Ever since Doctors Hospital five years ago spurned the advances of a site-selection committee looking for land for Columbia County's new courthouse, many county residents and officials have continued to flirt with the idea of buying their Evans field.
The property, across the street from the Justice Center at Ronald Reagan Drive and North Belair Road, is a mostly flat, slightly rolling parcel of nearly 20 acres. It's a developer's dream, sitting across the street from the Marshall Square property destined to become the professional and commercial heart of the Evans town center.
But county officials, now pursuing public ownership of the field, aren't doing so with the intention of putting more stores or offices on it. Instead, they say the best use for the land is keeping it pretty much the way it is.
We couldn't agree more. In fact, this newspaper has not only advocated public ownership of the property and its perpetual use as a park, but we've also been among its more vocal protectors when motorcyclists and assorted off-roaders threatened to turn the field into a mud pit.
The man who finally stepped in to stop those shenanigans was Shayne George, Doctors Hospital's chief operating officer, who posted a sign to run the bad elements off. George is now sending signals that the hospital, five years after giving the cold shoulder for the courthouse project, is willing to at least go to first base with the county.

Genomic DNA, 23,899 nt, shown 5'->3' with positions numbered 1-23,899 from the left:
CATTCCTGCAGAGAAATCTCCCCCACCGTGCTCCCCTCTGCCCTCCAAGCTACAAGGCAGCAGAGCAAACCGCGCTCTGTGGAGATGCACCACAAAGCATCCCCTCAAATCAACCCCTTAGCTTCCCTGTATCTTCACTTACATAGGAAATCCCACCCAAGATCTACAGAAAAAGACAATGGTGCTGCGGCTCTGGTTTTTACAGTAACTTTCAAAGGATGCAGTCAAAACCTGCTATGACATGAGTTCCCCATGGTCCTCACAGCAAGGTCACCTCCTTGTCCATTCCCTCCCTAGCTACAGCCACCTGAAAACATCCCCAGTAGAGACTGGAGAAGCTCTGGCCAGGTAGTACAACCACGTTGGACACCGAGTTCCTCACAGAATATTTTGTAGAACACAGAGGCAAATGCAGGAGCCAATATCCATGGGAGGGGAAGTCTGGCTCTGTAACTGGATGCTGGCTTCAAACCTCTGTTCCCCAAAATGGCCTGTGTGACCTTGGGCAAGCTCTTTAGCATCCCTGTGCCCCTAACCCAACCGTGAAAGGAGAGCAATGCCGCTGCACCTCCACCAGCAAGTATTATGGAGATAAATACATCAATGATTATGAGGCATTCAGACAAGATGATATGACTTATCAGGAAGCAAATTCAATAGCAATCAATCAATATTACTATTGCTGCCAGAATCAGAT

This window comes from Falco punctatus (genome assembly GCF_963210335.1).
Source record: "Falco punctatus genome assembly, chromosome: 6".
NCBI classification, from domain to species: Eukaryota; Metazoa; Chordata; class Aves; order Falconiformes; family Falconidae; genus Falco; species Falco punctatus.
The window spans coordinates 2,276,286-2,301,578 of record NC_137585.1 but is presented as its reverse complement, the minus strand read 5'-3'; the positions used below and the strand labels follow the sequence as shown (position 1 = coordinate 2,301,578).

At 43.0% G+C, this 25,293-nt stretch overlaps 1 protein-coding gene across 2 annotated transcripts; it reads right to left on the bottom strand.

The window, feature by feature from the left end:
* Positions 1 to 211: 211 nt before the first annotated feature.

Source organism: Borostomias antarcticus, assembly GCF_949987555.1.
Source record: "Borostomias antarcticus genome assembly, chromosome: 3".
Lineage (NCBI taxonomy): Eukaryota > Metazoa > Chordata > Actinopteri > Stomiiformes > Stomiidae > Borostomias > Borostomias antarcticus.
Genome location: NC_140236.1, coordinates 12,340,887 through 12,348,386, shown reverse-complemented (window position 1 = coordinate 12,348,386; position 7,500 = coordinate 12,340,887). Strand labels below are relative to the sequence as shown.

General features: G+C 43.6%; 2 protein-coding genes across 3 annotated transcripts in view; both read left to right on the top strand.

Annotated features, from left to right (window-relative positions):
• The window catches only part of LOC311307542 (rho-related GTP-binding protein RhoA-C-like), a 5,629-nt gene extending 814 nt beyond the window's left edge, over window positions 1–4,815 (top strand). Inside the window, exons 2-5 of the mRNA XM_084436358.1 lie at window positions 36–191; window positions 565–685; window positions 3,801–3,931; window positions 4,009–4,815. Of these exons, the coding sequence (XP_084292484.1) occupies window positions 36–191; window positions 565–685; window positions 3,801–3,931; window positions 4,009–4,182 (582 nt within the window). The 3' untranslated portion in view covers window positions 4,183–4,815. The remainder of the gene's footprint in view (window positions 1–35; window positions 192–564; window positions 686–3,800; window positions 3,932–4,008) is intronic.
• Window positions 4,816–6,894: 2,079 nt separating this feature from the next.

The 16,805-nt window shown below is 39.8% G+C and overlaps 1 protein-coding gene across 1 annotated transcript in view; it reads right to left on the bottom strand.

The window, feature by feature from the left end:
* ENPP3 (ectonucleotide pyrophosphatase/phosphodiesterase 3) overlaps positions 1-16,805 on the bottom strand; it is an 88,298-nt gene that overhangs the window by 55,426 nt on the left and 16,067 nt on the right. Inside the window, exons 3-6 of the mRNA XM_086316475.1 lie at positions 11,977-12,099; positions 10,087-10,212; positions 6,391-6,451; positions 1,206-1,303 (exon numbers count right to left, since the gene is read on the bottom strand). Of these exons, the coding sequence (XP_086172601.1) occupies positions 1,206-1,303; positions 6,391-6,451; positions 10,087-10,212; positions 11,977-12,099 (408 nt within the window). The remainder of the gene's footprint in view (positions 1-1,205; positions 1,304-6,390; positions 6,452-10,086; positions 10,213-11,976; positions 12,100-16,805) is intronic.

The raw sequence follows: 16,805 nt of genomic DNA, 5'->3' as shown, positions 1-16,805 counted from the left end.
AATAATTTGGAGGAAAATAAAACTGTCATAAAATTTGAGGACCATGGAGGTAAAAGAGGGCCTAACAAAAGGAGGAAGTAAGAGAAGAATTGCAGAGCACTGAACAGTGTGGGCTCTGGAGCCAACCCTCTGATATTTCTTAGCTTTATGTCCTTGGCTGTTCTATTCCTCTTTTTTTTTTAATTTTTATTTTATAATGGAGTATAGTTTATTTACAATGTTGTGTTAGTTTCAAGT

County officials, recently returning from a retreat with a bundle of good ideas, are getting cozy with the prospects of turning what currently is a future hospital office site into a public park. "It's basically the center of the Evans town center, and it really should be preserved for the citizens,'' says County Commission Chairman Ron Cross.
What's the big deal about this property? Aren't there 20-acre and bigger pastures all over Columbia County? Sure there are; but none are located where this one is. More importantly, the public value of the Evans field has risen because of Doctors Hospital's remarkable generosity in allowing so many public events to be held there.
For the past four years, the county's Red, White and Blue Veterans Celebration has used the site, featuring the community's only Memorial Day weekend fireworks show. Hundreds of children have learned about fire safety at Fire Fest, and dozens of teens and young adults have learned lacrosse. Rec department football squads have scrimmaged on the field, and Family Y soccer players have pitched their games on the grass. And innumerable residents have shagged golf balls or flown kites or model airplanes on the field.
It would be nice if Doctors Hospital would continue to own the valuable property and pay taxes on it, letting everyone enjoy the company's hospitality free of charge. But that's not really fair to them. It's also not fair to the hospital to deprive it of its valuable investment through condemnation, so the best outcome is for the county to work a deal to pay an equitable price for the property, perhaps including a trade for land nearer the fast-growing Greenbrier area.
If this plan comes to fruition -- and we hope it will -- watchdogs in the community will need to make sure future commissioners don't attempt to cash in the valuable property for commercial development. But for now, the prospects of the Evans field becoming Columbia County's mega-version of the Augusta Common is a sweet deal.
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